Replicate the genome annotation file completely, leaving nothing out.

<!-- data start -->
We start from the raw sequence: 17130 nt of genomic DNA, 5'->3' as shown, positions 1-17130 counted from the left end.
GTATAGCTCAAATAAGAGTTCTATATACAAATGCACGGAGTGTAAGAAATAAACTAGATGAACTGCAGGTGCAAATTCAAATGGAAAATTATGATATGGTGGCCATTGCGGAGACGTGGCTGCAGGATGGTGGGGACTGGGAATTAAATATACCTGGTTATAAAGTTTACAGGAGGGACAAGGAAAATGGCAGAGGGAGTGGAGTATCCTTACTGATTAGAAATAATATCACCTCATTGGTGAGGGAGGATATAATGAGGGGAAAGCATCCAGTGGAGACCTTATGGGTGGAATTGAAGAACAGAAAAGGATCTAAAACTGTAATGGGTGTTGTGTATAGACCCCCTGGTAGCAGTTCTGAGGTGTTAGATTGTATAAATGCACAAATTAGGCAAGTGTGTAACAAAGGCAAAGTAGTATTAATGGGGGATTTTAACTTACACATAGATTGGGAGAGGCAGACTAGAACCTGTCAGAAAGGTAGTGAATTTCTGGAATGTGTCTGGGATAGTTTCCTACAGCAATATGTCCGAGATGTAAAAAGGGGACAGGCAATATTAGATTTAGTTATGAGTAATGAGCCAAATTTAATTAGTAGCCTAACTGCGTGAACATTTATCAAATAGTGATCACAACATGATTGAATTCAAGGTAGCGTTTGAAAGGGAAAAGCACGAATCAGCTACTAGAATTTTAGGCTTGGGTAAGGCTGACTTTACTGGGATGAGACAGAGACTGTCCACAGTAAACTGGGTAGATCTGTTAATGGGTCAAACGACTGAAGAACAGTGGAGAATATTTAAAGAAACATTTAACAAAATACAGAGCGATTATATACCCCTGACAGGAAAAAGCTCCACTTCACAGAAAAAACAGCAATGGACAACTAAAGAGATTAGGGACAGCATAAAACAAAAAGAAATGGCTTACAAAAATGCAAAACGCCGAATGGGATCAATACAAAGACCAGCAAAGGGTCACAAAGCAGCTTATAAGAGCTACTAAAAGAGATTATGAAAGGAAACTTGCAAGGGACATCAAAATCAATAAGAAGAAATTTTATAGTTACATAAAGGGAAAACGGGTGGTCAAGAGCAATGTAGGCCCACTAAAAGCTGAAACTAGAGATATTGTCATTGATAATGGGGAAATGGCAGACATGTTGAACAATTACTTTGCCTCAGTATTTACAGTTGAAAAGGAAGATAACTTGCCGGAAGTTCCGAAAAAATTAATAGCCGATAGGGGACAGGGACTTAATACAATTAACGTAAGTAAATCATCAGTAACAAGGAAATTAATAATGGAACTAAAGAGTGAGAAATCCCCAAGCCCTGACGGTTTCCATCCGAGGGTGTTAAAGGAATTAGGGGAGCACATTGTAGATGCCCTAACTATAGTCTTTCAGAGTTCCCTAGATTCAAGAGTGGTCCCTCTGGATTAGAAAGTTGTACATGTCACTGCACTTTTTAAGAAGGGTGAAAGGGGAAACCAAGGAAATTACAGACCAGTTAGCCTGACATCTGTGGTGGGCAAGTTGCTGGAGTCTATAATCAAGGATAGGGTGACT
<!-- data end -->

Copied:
We start from the raw sequence: 17130 nt of genomic DNA, 5'->3' as shown, positions 1-17130 counted from the left end.
GTATAGCTCAAATAAGAGTTCTATATACAAATGCACGGAGTGTAAGAAATAAACTAGATGAACTGCAGGTGCAAATTCAAATGGAAAATTATGATATGGTGGCCATTGCGGAGACGTGGCTGCAGGATGGTGGGGACTGGGAATTAAATATACCTGGTTATAAAGTTTACAGGAGGGACAAGGAAAATGGCAGAGGGAGTGGAGTATCCTTACTGATTAGAAATAATATCACCTCATTGGTGAGGGAGGATATAATGAGGGGAAAGCATCCAGTGGAGACCTTATGGGTGGAATTGAAGAACAGAAAAGGATCTAAAACTGTAATGGGTGTTGTGTATAGACCCCCTGGTAGCAGTTCTGAGGTGTTAGATTGTATAAATGCACAAATTAGGCAAGTGTGTAACAAAGGCAAAGTAGTATTAATGGGGGATTTTAACTTACACATAGATTGGGAGAGGCAGACTAGAACCTGTCAGAAAGGTAGTGAATTTCTGGAATGTGTCTGGGATAGTTTCCTACAGCAATATGTCCGAGATGTAAAAAGGGGACAGGCAATATTAGATTTAGTTATGAGTAATGAGCCAAATTTAATTAGTAGCCTAACTGCGTGAACATTTATCAAATAGTGATCACAACATGATTGAATTCAAGGTAGCGTTTGAAAGGGAAAAGCACGAATCAGCTACTAGAATTTTAGGCTTGGGTAAGGCTGACTTTACTGGGATGAGACAGAGACTGTCCACAGTAAACTGGGTAGATCTGTTAATGGGTCAAACGACTGAAGAACAGTGGAGAATATTTAAAGAAACATTTAACAAAATACAGAGCGATTATATACCCCTGACAGGAAAAAGCTCCACTTCACAGAAAAAACAGCAATGGACAACTAAAGAGATTAGGGACAGCATAAAACAAAAAGAAATGGCTTACAAAAATGCAAAACGCCGAATGGGATCAATACAAAGACCAGCAAAGGGTCACAAAGCAGCTTATAAGAGCTACTAAAAGAGATTATGAAAGGAAACTTGCAAGGGACATCAAAATCAATAAGAAGAAATTTTATAGTTACATAAAGGGAAAACGGGTGGTCAAGAGCAATGTAGGCCCACTAAAAGCTGAAACTAGAGATATTGTCATTGATAATGGGGAAATGGCAGACATGTTGAACAATTACTTTGCCTCAGTATTTACAGTTGAAAAGGAAGATAACTTGCCGGAAGTTCCGAAAAAATTAATAGCCGATAGGGGACAGGGACTTAATACAATTAACGTAAGTAAATCATCAGTAACAAGGAAATTAATAATGGAACTAAAGAGTGAGAAATCCCCAAGCCCTGACGGTTTCCATCCGAGGGTGTTAAAGGAATTAGGGGAGCACATTGTAGATGCCCTAACTATAGTCTTTCAGAGTTCCCTAGATTCAAGAGTGGTCCCTCTGGATTAGAAAGTTGTACATGTCACTGCACTTTTTAAGAAGGGTGAAAGGGGAAACCAAGGAAATTACAGACCAGTTAGCCTGACATCTGTGGTGGGCAAGTTGCTGGAGTCTATAATCAAGGATAGGGTGACT